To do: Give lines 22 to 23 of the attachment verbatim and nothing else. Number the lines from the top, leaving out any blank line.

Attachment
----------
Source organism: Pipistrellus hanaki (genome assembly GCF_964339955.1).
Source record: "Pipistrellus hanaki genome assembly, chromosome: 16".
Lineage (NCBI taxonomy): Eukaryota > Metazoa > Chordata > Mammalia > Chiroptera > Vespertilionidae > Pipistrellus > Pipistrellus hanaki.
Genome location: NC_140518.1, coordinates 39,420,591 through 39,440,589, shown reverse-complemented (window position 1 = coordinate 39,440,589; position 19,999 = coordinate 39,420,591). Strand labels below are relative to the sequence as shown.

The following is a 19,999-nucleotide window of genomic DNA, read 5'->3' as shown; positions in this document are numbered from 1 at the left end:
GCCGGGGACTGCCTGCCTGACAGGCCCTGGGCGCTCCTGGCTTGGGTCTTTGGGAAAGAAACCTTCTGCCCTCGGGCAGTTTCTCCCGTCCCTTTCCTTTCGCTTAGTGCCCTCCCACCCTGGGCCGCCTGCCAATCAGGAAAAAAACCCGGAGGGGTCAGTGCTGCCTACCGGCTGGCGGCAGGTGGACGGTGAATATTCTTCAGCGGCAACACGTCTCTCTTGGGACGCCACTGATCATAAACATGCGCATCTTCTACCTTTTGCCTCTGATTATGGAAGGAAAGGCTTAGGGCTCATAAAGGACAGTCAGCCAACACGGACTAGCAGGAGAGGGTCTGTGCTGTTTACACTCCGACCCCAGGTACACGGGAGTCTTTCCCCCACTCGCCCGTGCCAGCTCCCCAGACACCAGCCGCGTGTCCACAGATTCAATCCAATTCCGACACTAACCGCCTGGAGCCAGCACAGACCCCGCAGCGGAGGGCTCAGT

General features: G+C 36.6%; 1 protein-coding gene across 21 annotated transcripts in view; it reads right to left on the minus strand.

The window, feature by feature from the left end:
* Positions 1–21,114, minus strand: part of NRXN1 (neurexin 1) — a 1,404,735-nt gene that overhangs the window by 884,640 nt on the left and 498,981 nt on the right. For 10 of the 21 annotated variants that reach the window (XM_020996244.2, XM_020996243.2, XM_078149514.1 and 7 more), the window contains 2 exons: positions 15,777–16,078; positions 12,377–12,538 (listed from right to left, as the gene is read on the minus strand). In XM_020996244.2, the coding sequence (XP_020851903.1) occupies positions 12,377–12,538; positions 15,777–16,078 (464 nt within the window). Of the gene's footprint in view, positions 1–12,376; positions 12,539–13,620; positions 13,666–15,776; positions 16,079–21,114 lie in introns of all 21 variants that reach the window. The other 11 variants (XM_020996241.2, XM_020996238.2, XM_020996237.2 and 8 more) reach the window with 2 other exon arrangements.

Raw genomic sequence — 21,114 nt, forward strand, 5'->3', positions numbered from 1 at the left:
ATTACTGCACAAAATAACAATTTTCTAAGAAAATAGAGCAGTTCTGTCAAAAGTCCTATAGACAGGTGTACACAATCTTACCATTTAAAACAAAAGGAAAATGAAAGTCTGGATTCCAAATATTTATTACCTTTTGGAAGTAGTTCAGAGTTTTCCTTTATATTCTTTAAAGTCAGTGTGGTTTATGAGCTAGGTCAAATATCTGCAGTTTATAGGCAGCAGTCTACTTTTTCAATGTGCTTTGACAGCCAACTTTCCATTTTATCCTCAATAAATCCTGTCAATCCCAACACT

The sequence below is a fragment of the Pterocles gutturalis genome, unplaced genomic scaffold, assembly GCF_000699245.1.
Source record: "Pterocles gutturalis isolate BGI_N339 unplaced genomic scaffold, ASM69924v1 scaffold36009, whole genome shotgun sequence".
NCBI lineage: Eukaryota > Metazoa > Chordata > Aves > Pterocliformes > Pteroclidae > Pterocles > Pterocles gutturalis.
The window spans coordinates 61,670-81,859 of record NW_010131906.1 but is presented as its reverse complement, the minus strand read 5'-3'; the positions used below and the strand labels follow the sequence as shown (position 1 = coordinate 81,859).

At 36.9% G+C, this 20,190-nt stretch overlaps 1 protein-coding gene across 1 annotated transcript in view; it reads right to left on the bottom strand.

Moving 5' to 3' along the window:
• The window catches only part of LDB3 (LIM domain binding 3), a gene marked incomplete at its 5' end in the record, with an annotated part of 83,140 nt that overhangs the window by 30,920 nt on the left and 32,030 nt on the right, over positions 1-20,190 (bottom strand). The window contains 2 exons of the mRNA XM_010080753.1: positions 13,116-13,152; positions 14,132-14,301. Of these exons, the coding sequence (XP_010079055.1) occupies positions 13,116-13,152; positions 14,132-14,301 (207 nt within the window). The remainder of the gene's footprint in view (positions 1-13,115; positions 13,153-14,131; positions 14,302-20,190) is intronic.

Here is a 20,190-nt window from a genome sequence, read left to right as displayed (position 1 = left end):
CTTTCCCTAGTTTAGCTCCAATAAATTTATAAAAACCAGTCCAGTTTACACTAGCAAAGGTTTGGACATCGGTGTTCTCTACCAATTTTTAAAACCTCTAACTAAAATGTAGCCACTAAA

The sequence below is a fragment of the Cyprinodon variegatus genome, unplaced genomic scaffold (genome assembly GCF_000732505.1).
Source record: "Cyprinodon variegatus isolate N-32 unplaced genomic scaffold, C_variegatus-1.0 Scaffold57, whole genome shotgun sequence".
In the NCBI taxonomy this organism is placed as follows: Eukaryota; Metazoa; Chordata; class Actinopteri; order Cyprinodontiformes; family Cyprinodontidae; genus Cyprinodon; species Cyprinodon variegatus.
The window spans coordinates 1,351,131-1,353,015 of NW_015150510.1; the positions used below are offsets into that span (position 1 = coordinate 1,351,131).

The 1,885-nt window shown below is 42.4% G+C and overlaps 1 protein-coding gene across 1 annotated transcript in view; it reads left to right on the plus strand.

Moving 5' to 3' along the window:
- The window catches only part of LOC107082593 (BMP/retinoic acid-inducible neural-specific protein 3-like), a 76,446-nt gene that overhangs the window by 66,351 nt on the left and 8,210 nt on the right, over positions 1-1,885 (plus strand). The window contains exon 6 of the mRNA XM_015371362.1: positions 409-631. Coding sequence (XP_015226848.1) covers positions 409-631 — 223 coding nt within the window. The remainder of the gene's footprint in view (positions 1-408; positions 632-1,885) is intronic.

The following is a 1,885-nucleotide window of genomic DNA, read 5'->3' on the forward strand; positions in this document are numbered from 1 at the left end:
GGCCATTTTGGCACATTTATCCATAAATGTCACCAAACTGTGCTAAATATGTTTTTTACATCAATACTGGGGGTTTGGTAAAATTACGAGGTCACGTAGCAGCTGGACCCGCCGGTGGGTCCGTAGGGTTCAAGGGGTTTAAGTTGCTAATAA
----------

Source record: "Cyprinodon variegatus isolate N-32 unplaced genomic scaffold, C_variegatus-1.0 Scaffold57, whole genome shotgun sequence".
In the NCBI taxonomy this organism is placed as follows: Eukaryota; Metazoa; Chordata; class Actinopteri; order Cyprinodontiformes; family Cyprinodontidae; genus Cyprinodon; species Cyprinodon variegatus.